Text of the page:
We Can’t Hide if There’s No One Looking

"January" and "Vinegar Ghazal," two poems by Emma Törzs

barn on fire

We Can’t Hide if There’s No One Looking

January
 
In January we held out
 
for a snow that didn’t come –
instead, the clouds grew
 
varicose with rain.
 
I turned twenty-one
and my father watched me drink
 
a glass of wine with his best friend,
 
at a table worn rough by years of dinner.
This friend had trouble sleeping, and when he died
 
we read his journals: read catalogues of light,
 
the position of his head, the weight
of blankets; he’d kept volumes to determine
 
what might let him pass into that state –
 
yet in Vermont, he claimed he slept
like a dream, the four nights we stayed.
 
Remember, he wrote, in a journal we found,
 
the image of Natalie and Beatrice hugging in the morning.
They were so beautiful. They had such ease and acceptance.
 
Something I have never felt. Reminds me of my mother
 
when I was young. I’m crying
on the flight from Spain to Paris.
 
When I was ten, and flying into Iceland,
 
we saw below us a flaming house
in the midst of a black field,
 
and the lights of fire trucks, too far away –
 
I imagined I could hear them wailing
as they crawled their tiny way across the earth.
 
Loneliness is not a passive feeling;
 
it has teeth, it chews, and I believe
we take some power from it,
 
from how it puts its mouth around our heads
 
and forces us to stare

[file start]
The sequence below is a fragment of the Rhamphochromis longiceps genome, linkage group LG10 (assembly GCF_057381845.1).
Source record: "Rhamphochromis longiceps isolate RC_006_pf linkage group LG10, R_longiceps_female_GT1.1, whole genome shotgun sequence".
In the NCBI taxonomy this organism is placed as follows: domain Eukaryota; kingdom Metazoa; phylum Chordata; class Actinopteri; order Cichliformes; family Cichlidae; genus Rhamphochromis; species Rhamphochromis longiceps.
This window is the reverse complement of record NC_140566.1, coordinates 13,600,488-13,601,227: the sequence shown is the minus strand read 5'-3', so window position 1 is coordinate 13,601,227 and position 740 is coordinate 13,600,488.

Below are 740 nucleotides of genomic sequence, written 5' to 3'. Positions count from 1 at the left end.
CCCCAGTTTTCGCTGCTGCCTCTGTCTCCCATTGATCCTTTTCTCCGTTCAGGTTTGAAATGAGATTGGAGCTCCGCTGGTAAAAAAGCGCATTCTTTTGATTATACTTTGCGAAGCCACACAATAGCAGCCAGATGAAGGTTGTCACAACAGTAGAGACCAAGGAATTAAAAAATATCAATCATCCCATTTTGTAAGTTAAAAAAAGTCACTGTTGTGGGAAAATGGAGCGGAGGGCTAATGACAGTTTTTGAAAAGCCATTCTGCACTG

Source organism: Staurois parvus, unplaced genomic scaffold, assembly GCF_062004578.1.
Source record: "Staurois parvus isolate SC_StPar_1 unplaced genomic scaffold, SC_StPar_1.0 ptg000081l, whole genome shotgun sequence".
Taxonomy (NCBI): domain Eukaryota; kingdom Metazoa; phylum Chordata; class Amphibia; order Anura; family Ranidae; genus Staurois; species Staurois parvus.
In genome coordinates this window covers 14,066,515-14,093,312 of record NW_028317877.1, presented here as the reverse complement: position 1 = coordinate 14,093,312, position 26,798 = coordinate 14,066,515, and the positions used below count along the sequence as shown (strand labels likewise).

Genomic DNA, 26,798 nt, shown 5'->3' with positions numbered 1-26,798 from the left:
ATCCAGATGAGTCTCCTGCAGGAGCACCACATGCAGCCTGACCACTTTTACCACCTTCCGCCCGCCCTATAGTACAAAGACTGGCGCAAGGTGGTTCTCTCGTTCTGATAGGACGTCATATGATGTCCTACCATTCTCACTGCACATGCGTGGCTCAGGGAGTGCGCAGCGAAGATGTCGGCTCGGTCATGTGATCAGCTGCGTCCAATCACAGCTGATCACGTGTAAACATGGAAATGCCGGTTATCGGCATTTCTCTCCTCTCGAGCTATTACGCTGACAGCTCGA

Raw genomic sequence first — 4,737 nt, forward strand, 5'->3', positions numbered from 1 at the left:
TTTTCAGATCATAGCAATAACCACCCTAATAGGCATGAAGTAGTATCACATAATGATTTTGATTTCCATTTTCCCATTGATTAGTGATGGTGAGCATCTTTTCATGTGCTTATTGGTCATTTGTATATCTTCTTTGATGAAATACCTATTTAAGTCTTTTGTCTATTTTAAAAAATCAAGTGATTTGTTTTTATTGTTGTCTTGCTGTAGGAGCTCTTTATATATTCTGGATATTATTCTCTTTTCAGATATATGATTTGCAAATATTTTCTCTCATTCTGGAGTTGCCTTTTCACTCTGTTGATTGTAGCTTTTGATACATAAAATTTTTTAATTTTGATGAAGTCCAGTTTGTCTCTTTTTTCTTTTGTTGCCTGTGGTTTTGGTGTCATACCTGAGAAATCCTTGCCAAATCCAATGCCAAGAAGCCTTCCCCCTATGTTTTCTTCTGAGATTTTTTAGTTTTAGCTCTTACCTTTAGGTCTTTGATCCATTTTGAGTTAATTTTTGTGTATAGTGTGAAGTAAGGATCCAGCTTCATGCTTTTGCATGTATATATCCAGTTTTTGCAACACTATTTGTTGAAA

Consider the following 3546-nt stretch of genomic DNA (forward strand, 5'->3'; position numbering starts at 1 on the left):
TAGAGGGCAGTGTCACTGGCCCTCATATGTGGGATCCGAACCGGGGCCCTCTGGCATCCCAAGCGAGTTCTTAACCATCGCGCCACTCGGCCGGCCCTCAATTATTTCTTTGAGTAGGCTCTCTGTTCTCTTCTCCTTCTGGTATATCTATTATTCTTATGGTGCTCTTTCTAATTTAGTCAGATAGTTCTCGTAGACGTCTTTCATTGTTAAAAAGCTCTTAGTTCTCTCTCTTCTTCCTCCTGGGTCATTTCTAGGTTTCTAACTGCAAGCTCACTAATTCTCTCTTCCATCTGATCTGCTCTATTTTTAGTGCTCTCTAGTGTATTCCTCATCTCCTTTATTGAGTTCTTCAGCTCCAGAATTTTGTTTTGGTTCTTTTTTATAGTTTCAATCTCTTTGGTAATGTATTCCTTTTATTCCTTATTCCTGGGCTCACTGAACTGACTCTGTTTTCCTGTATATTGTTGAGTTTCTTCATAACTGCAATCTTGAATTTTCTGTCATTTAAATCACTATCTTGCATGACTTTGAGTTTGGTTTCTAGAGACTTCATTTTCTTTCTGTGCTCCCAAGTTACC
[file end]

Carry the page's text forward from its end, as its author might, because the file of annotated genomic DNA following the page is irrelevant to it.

into the complicated tunnel of its throat.
 
We cannot hide if there is no one looking,
 
and the lonelier we are, the more we ask,
who am I, to myself?
 
Though perhaps the question ought to be,
 
who am I, to the winter?, and the answer
– in its coldness – nothing –
 
might hold the truth to shrink our grief. 

Vinegar Ghazal

To preserve this sight, please drop my eyes – like spring’s green fruit – in vinegar.
I’d put aside my wine for memory, and drink only thin vinegar.

New owner of antique furniture: do chairs remember bodies once held,
Do beds remember dreams of falling, or the taste of love’s skin-vinegar?

At the carnival of my ex-lovers, I watched you toss a ring: your prize?
An oak barrel of satisfaction, while you watched me win vinegar.

How did I come to be? I was distilled from yeast and sugar, heated
To a potent soul. If left too cold and still, I’d have been vinegar.

A doctor came to town and drew the crowds, crying Cure Your Loneliness
With this proprietary blend of blackened oats and Berlin vinegar!

At the café by my house, where I am known, they give me bread and oil
When I sit. They bring me salt. But they withhold my passion: vinegar.

Attic-bound, I write a drama for four sisters – wool blankets gown us,
Bittersweet piano trails the sour flute, the violin vinegar.

To make a sword that’s forged from blood, extract all iron from the body’s Veins. 
To make a knife from wine and ire, harvest grapes and smelt tin vinegar.

I walked across a grassy field to find the marble entrance of your
Crypt, and moved the stone. A dark room; your casket; and therein, vinegar.

Let me tell you what I look like with my clothes off. My eyes are rabid
Mice, and above the unset table of my chest, my grin’s vinegar.

Sanded down with thirst, how I long to be invited – Dear Emma, drink
This vintage and ascend, do not content yourself with maudlin vinegar!


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